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Clayton Utterback, et al v. Timothy F. Geithner

December 9, 2010

CLAYTON UTTERBACK, ET AL., PETITIONERS,
v.
TIMOTHY F. GEITHNER, RESPONDENT.



The opinion of the court was delivered by: Emmet G. Sullivan United States District Judge

MEMORANDUM OPINION

Pending before the Court are respondent's motion to dismiss, petitioners' two motions for summary judgment, petitioners' motion for judicial notice in support of their motion for summary judgment, and petitioners' motion for leave to file an amended complaint. Upon consideration of the motions, the responses and replies thereto, the applicable law, the entire record, and for the reasons set forth below, the respondent's motion to dismiss the action is GRANTED, petitioners' motions for summary judgment are DENIED, petitioners' motions for judicial notice in support of their motion for summary judgment is DENIED, and petitioners' motion for leave to file an amended complaint is DENIED.

I. BACKGROUND

Petitioners describe themselves as "Clayton Utterback, Ryan Kirk, James Utterback who use various UCC ALPHA Trade names, i.e. CLAYTON T. UTTERBACK and other designations to help identify financial accounts, interests, and for other purposes." Pet'rs' Proposed Sec. Am. Compl. ¶ 2. On November 11, 2009, they filed a petition titled "Petition for Writ of Mandamus to Compel Performance for Accounting, Account Stated, Unjust Enrichment and Specific Performance and Probate the Estate," in which they named Timothy Geithner, Queen Elizabeth II, and "Does 1 through 50" as respondents. In response to a motion for a more definite statement filed by Mr. Geithner, which the Court granted on February 22, 2010, petitioners filed an Amended Complaint on May 28, 2010, identifying only Mr. Geithner as a respondent. In their Amended Complaint, petitioners list numerous purported causes of action including "extension of credit," "money loaned," breach of contract, breach of trust, negligence, conversion, unjust enrichment, accounting, constructive trust, an action "for Appoint [sic] Special Master," declaratory judgment, declaratory relief, summary judgment on a Uniform Commercial Code claim, and an action to "remove blocked account status from petitioners' accounts." Am. Compl. ¶¶ 76-102.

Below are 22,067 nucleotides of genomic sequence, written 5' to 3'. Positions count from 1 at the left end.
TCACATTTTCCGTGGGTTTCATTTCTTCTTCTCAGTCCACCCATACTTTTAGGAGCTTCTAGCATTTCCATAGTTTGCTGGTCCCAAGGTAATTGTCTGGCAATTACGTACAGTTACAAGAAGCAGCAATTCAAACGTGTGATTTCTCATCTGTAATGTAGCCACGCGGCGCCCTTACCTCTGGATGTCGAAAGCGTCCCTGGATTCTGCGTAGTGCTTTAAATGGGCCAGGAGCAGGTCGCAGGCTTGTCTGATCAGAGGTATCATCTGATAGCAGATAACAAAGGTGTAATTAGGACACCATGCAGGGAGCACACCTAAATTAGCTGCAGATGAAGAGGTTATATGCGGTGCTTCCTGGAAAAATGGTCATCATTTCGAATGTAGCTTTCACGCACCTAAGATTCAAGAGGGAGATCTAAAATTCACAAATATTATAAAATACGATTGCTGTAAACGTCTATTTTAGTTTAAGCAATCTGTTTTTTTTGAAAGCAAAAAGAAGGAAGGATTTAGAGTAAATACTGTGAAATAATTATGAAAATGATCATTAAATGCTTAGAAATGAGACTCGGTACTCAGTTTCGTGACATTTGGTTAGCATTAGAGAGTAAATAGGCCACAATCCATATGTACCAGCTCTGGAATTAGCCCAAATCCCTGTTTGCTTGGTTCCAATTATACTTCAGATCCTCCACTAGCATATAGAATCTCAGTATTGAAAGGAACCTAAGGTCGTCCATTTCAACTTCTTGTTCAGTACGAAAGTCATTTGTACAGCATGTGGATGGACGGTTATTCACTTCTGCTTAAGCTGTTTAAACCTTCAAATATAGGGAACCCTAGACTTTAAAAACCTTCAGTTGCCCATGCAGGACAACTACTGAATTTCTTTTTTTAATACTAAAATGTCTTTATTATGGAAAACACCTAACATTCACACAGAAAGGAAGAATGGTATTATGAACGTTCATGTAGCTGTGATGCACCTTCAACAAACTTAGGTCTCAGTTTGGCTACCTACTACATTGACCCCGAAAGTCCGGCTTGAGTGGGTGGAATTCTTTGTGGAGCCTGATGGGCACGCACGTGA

Respondent filed a motion to dismiss on June 10, 2010 pursuant to Federal Rules of Civil Procedure 8(a), 10(b), and 12(b)(6). Petitioners filed a motion for summary judgment on July 6, 2010. Both motions are now ripe for review by this Court.*fn1

II. STANDARD OF REVIEW

Rule 8(a) requires that "[a] pleading that states a claim for relief must contain . . . a short and plain statement of the claim showing that the pleader is entitled to relief. . . ."

Fed. R. Civ. P. 8(a)(2). The pleadings of pro se parties, such as petitioners in the instant action, are "to be liberally construed, and a pro se complaint, however inartfully pleaded, must be held to less stringent standards than formal pleadings drafted by lawyers." Erickson v. Pardus, 551 U.S. 89, 94 (2007) (internal citations and quotation marks omitted). Nevertheless, "although a court will read a pro se plaintiff's complaint liberally," a pro se complaint, no less than any other complaint, "must present a claim on which the Court can grant relief." Chandler v. Roche, 215 F. Supp. 2d 166, 168 (D.D.C. 2002) (citing Crisafi v. Holland, 655 F.2d 1305, 1308 (D.C. Cir. 1981)).